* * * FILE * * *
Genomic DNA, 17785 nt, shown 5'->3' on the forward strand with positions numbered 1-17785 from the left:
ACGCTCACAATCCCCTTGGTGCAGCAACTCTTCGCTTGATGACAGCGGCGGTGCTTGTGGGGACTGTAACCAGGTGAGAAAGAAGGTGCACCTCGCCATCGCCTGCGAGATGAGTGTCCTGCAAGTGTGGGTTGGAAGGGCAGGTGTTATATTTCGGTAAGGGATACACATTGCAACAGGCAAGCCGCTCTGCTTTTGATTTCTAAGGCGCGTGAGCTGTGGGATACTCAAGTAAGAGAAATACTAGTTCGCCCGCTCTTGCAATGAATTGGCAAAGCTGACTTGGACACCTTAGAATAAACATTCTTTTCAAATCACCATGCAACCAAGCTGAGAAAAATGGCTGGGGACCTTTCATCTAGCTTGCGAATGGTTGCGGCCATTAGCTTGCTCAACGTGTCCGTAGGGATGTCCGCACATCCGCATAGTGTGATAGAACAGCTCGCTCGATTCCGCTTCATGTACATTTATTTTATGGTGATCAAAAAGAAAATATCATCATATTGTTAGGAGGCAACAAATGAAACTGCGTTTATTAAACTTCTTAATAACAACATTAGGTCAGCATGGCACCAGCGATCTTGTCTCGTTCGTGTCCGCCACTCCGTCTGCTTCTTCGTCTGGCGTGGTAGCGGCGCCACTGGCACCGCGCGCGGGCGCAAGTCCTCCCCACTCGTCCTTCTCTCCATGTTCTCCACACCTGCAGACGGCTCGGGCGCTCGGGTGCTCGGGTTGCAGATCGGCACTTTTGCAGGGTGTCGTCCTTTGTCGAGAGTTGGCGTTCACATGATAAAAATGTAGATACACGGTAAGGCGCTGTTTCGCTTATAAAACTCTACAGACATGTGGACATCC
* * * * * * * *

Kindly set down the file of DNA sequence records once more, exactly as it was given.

Genomic DNA, 17785 nt, shown 5'->3' on the forward strand with positions numbered 1-17785 from the left:
ACGCTCACAATCCCCTTGGTGCAGCAACTCTTCGCTTGATGACAGCGGCGGTGCTTGTGGGGACTGTAACCAGGTGAGAAAGAAGGTGCACCTCGCCATCGCCTGCGAGATGAGTGTCCTGCAAGTGTGGGTTGGAAGGGCAGGTGTTATATTTCGGTAAGGGATACACATTGCAACAGGCAAGCCGCTCTGCTTTTGATTTCTAAGGCGCGTGAGCTGTGGGATACTCAAGTAAGAGAAATACTAGTTCGCCCGCTCTTGCAATGAATTGGCAAAGCTGACTTGGACACCTTAGAATAAACATTCTTTTCAAATCACCATGCAACCAAGCTGAGAAAAATGGCTGGGGACCTTTCATCTAGCTTGCGAATGGTTGCGGCCATTAGCTTGCTCAACGTGTCCGTAGGGATGTCCGCACATCCGCATAGTGTGATAGAACAGCTCGCTCGATTCCGCTTCATGTACATTTATTTTATGGTGATCAAAAAGAAAATATCATCATATTGTTAGGAGGCAACAAATGAAACTGCGTTTATTAAACTTCTTAATAACAACATTAGGTCAGCATGGCACCAGCGATCTTGTCTCGTTCGTGTCCGCCACTCCGTCTGCTTCTTCGTCTGGCGTGGTAGCGGCGCCACTGGCACCGCGCGCGGGCGCAAGTCCTCCCCACTCGTCCTTCTCTCCATGTTCTCCACACCTGCAGACGGCTCGGGCGCTCGGGTGCTCGGGTTGCAGATCGGCACTTTTGCAGGGTGTCGTCCTTTGTCGAGAGTTGGCGTTCACATGATAAAAATGTAGATACACGGTAAGGCGCTGTTTCGCTTATAAAACTCTACAGACATGTGGACATCC